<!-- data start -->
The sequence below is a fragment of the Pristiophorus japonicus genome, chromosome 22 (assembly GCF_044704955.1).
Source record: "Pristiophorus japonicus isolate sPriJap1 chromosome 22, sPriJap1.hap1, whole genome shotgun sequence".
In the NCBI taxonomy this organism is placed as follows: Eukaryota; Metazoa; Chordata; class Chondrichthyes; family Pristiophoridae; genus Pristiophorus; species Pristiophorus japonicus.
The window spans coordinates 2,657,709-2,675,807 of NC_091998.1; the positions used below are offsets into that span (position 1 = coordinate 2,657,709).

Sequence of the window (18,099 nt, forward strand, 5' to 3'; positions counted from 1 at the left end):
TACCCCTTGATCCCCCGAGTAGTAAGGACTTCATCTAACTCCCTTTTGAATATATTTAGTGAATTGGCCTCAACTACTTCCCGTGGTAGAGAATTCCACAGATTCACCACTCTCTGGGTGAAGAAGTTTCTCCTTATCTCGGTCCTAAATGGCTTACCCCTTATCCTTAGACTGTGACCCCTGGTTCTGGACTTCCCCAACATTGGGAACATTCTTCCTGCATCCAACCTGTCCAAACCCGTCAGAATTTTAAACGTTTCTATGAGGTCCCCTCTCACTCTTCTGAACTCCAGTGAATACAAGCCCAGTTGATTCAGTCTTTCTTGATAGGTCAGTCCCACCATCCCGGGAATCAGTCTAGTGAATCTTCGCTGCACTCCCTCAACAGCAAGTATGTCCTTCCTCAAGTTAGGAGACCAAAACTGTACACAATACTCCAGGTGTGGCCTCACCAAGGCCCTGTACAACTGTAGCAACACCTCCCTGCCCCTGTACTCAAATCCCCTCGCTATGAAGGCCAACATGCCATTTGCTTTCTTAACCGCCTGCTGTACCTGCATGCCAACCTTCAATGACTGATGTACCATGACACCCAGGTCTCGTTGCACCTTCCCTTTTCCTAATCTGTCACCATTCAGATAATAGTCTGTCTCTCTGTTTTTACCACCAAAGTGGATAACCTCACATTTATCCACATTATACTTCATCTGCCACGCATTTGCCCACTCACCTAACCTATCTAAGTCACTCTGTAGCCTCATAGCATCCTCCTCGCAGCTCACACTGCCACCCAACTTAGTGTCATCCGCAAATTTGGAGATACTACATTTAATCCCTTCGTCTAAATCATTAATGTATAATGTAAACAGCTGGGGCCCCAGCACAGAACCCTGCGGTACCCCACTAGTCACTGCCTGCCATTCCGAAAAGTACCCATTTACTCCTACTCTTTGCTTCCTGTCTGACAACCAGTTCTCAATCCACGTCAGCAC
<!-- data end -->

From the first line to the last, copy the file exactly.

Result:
The sequence below is a fragment of the Pristiophorus japonicus genome, chromosome 22 (assembly GCF_044704955.1).
Source record: "Pristiophorus japonicus isolate sPriJap1 chromosome 22, sPriJap1.hap1, whole genome shotgun sequence".
In the NCBI taxonomy this organism is placed as follows: Eukaryota; Metazoa; Chordata; class Chondrichthyes; family Pristiophoridae; genus Pristiophorus; species Pristiophorus japonicus.
The window spans coordinates 2,657,709-2,675,807 of NC_091998.1; the positions used below are offsets into that span (position 1 = coordinate 2,657,709).

Sequence of the window (18,099 nt, forward strand, 5' to 3'; positions counted from 1 at the left end):
TACCCCTTGATCCCCCGAGTAGTAAGGACTTCATCTAACTCCCTTTTGAATATATTTAGTGAATTGGCCTCAACTACTTCCCGTGGTAGAGAATTCCACAGATTCACCACTCTCTGGGTGAAGAAGTTTCTCCTTATCTCGGTCCTAAATGGCTTACCCCTTATCCTTAGACTGTGACCCCTGGTTCTGGACTTCCCCAACATTGGGAACATTCTTCCTGCATCCAACCTGTCCAAACCCGTCAGAATTTTAAACGTTTCTATGAGGTCCCCTCTCACTCTTCTGAACTCCAGTGAATACAAGCCCAGTTGATTCAGTCTTTCTTGATAGGTCAGTCCCACCATCCCGGGAATCAGTCTAGTGAATCTTCGCTGCACTCCCTCAACAGCAAGTATGTCCTTCCTCAAGTTAGGAGACCAAAACTGTACACAATACTCCAGGTGTGGCCTCACCAAGGCCCTGTACAACTGTAGCAACACCTCCCTGCCCCTGTACTCAAATCCCCTCGCTATGAAGGCCAACATGCCATTTGCTTTCTTAACCGCCTGCTGTACCTGCATGCCAACCTTCAATGACTGATGTACCATGACACCCAGGTCTCGTTGCACCTTCCCTTTTCCTAATCTGTCACCATTCAGATAATAGTCTGTCTCTCTGTTTTTACCACCAAAGTGGATAACCTCACATTTATCCACATTATACTTCATCTGCCACGCATTTGCCCACTCACCTAACCTATCTAAGTCACTCTGTAGCCTCATAGCATCCTCCTCGCAGCTCACACTGCCACCCAACTTAGTGTCATCCGCAAATTTGGAGATACTACATTTAATCCCTTCGTCTAAATCATTAATGTATAATGTAAACAGCTGGGGCCCCAGCACAGAACCCTGCGGTACCCCACTAGTCACTGCCTGCCATTCCGAAAAGTACCCATTTACTCCTACTCTTTGCTTCCTGTCTGACAACCAGTTCTCAATCCACGTCAGCAC